Over all that time, Ken had very gently shared his newfound wealth. He had moved out and gotten a big house, but he came over for every Aggie and Cowboys football game on TV. And to play a lot of other role playing games and eat Vicki’s cooking.
One Sunday during the playoffs when our big TV (32 inch CRT console) went out, he bought us a new one. A huge one, that was so expensive. So big!
When a royalty check would come in, he would take us all out to Carrabba’s for a nice meal. We did this even when the checks shrunk in size and frequency.
When I started teaching Sunday School, we played games Sunday afternoons. We would play in Ken’s big game room: our family, our college friends, and some of the kids from Sunday school.
When we couldn’t all be together, we played Computer role playing games together. Ken, the game designer, got a job in Boston to work on the Lord of the Rings Online – LOTRO for those in the know.
He was gone, but we played together online. We played new games, old games, and Ken’s game: LOTRO. Not seeing each other, but talking to each other online.
In 2009, Vicki and I went to New Zealand to celebrate our twentieth year together. When we rolled up to Tongariro National Park on New Zealand’s North Island, I saw Ngauruhoe for the first time.
When Peter Jackson first saw Ngauruhoe, he knew it was Mount Doom. I stopped the car on the side of the road and called Ken. We had talked about seeing Mount Doom. It was a big reason Vicki and I went. But without Ken, it was not what it could be.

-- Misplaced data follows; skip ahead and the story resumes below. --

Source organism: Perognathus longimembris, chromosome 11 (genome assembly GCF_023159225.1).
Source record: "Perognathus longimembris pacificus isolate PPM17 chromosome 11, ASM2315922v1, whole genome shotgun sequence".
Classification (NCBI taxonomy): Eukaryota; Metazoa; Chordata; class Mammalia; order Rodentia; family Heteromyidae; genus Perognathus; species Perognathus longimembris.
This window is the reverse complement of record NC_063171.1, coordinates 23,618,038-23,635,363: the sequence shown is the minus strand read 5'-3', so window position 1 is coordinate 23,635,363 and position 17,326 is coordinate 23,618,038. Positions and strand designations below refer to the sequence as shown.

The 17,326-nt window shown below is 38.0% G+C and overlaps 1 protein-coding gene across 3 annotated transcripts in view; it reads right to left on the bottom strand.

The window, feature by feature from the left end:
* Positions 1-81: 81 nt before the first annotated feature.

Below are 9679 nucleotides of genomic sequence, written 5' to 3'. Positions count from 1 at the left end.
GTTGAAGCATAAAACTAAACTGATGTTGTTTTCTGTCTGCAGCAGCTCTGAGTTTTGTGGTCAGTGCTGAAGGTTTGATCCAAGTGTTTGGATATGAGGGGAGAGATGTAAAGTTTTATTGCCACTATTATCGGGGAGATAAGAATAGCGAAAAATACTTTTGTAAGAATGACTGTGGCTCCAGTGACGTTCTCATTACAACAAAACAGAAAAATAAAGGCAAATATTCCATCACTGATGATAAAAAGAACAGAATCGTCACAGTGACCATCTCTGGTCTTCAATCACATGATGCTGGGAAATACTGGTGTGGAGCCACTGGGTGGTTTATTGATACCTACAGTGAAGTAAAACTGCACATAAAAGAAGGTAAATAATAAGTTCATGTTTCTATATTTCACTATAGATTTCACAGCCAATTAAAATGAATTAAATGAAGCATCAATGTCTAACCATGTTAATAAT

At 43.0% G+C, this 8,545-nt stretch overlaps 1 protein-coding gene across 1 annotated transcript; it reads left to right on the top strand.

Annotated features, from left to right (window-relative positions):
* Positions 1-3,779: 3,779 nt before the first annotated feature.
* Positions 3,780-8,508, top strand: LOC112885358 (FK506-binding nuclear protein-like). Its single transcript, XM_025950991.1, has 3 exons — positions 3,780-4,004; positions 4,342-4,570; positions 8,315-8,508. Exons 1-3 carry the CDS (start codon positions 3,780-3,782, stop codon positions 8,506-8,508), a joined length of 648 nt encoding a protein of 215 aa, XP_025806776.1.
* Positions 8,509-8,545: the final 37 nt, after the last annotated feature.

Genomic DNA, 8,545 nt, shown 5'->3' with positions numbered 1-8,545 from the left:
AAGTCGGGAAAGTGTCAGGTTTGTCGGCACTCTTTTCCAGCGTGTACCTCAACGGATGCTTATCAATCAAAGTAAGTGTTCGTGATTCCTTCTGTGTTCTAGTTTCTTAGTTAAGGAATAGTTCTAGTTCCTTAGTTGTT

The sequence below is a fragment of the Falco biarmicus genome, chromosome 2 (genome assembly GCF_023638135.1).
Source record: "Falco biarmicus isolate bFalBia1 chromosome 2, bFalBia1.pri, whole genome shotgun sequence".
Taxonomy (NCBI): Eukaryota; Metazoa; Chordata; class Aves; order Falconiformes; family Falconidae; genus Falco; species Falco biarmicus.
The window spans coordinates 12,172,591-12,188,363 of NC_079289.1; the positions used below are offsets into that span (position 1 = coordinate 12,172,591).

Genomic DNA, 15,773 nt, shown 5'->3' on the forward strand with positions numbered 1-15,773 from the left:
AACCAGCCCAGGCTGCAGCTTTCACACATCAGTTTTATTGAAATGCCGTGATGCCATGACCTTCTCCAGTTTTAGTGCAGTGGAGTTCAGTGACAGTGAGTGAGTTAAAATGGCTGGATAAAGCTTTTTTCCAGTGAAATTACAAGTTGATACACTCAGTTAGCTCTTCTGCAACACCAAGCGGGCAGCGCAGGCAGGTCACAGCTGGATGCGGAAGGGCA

Life had pulled me away from the gaming world. It was gradual, then it was gone. I didn’t see Ken IRL or online. But there I was on the opposite side of the world wishing he was there. I remember him crying too. I wanted back all of the time we had missed together.
People change. People move away. People regret that. I regret that.
Ken passed January 10th. It was expected. He got very ill in April.
We would drive up to see him in Plano some weekends. We would play games and watch Aggie Football. We would be present even when he could no longer talk. Even when that genius brain had no outlet to share his thoughts. We would just be together.
But never enough. Never as often as I wished. Always the four hour drive looming as part of the post hang out. Always the sadness and regret on the drive home. In April, Vicki and I sold our house. It was Ken’s big Austin home we moved into.
Ken was close. Ken was safe. Ken was comfortable.
When I was sick with a heart problem, I asked Ken to be my back up plan. If I died, I had asked him to look after Vicki and Cindy.
Acquiescence to a sick man more than any formal agreement. Ken would be there in their grief, a friend, and a comfort to them and me in my fear.
But now I got no more plan. And I am sitting in this grief, angry and hurt, asking over and over in my head, “How do I honor this man?”
This is all I could think to do. This is all I got.